Three Ways to Get Involved With Your Local PRSA Chapter

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Graduation is around the corner and the job search is on! But what happens after you secure your first gig? It is important to stay involved in professional organizations like PRSA even after graduation for continued professional development and networking. Here are three ways that you can get involved in your local PRSA chapter:

  1. ALL ABOARD!

A great way to get involved with your local chapter is to join the board. This allows you to plan the best year yet for the local chapter. Whether you want to be the historian or happy hour coordinator (like me), you are in a space where you can contribute ideas on programming and network closely with like-minded individuals.

  1. Be Hands On

If you’re not ready to be a board member yet, volunteering is a great way to start getting involved. There are fundraising events, award ceremonies and networking mixers that need planning and support. Contact your local chapter to see how you can play a part.

  1. Show Up!

Beth Lamb, Chief Marketing Officer at Ronald McDonald House Fort Worth (TX) said “it can be very easy to get involved with your local chapter, and the easiest way is to simply attend chapter programming. Get to know your fellow members and leadership board through the various events. If you are ready to serve the chapter, ask. Boards always love to know who is ready and willing to fill committee chairs. If your schedule does not allow you to do more than attend programs, offer your ideas on luncheon topics or event programming.”

PRSA is a great way to enrich your professional life through networking and career development. “Plus, your involvement, no matter the level, is important to your growth and the growth of your local chapter,” said Lamb. Find your local chapter today at PRSA

By – Jade Fails

Jade Fails is a Baylor University public relations graduate. She is currently the Marketing Administrator at The Shops at Clearfork in Fort Worth, TX. 

A Personal Brand: The Key to How New Professionals Rise to Leadership

Having a personal brand is more than just creating a statement, it’s about your professional attitude.

This is one lesson I learned while at PRSA’s New Professionals Summit in New York City in August.

Emily Nichols-Mitchell, CEO of Accelerations Group and a certified executive coach, led an energized and interactive session titled “Create a Powerful Personal Leadership Brand to Gain Instant Credibility.”

Emily gave examples of famous personal brands, such as Beyoncé, Jay-Z and Oprah, explaining how they all have their own story of how they continue to achieve success.

She then asked us to consider what our brand story could be, such as a unique memory we have that inspires us to do what we love, and challenged us to think about how we can continue to edit our brand and use it in our professional careers.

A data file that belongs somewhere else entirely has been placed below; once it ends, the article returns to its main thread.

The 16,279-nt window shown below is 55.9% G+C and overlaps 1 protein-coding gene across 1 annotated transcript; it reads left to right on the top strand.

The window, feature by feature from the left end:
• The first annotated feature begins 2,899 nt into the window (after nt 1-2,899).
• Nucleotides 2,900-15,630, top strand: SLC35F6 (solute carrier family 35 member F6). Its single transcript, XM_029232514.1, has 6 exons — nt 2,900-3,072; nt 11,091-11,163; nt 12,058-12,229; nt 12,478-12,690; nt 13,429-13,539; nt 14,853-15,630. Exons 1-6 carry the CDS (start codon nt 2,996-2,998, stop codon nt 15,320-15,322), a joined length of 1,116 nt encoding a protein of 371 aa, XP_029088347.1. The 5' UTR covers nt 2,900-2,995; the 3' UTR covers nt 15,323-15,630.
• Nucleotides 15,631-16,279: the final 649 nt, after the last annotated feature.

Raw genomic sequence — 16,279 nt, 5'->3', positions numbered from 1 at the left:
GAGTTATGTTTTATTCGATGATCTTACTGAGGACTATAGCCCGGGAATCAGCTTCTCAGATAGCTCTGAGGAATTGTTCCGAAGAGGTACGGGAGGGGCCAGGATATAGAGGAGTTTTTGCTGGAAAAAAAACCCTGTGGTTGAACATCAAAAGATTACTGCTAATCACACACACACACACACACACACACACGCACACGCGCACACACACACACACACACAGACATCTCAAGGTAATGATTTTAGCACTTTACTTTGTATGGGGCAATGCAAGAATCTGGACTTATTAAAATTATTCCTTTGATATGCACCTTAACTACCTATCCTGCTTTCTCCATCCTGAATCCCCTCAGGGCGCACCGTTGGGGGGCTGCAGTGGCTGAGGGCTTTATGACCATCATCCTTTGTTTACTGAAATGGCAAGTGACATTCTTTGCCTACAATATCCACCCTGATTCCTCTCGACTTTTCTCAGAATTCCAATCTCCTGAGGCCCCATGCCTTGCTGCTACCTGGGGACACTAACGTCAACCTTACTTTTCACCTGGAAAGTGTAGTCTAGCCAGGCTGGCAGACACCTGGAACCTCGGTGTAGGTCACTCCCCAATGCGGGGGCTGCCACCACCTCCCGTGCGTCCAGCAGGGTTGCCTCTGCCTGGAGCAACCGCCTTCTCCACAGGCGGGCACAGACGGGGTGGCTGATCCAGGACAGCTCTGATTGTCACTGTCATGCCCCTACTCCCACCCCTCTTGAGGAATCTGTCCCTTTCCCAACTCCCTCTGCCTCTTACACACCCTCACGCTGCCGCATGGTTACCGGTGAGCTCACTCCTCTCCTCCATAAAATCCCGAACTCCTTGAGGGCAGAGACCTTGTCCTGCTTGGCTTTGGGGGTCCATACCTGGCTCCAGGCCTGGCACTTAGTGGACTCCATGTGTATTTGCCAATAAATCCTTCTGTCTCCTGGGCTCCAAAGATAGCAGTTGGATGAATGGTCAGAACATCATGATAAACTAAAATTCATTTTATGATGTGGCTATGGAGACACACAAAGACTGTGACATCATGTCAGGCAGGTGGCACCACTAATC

Troy Thompson, who works at PRSA, thought the workshop proved very beneficial for everyone who attended.

“Emily’s branding workshop is ideal for professionals looking to strengthen their online presence,” Troy said. “Her sessions include best practices and examples that provide attendees with a clear road map for packaging themselves to achieve greater career success.”

Key Takeaways:

Improving your personal brand can benefit your job and online presence.
Brian Edmonds, Communications Specialist Associate at Blue Cross and Blue Shield of North Carolina, said, “Before Emily’s workshop, I never really paid close attention to what I wanted my brand to be or how it was being perceived. Afterwards, it was all I could think about. I now find myself considering how anything I do, whether work projects or updating my LinkedIn profile, will enhance or hurt my brand. I believe this attention to detail will be great for my career going forward.”

Ask friends what traits they would use to describe you.
“Your friends help build and personify your brand,” Emily said. She also offered recruiter tips for building an online brand, such as always editing your LinkedIn profile, broadening your network and strategizing your posts on outlets such as LinkedIn.

Everyone needs personal branding, no matter what career stage you are in.
“Employers are not only looking at your resume but how you portray yourself in conversation and online,” Hanna Porterfield, Chair of the PRSA New Professionals Section, said. “In a competitive job market, personal branding can help you stand out and provide the value you bring to a team. All new professionals should consider building a personal brand throughout their career just as they focus on building hard and soft skills within the industry.”

Jordan AppelJordan Appel is a member of PRSA and the PRSA New Professionals Section. He is an Associate at CommunicationsMatch, a New York-based start-up search engine. He is also a graduate of Rowan University. Feel free to connect with him on LinkedIn.

New Professional Spotlight: Shannon Nicholson

 

Name: Shannon Nicholson
Job Role: Program Director, West Virginia University Office of Graduate Admissions
Education: B.S. Journalism, ’14, M.S. Data Marketing Communications, ’17 – WVU Reed College of Media
Social Media: @shannonicholson (Twitter) and @shannonpauline (Instagram)

How and when did you first become interested in PR and communications?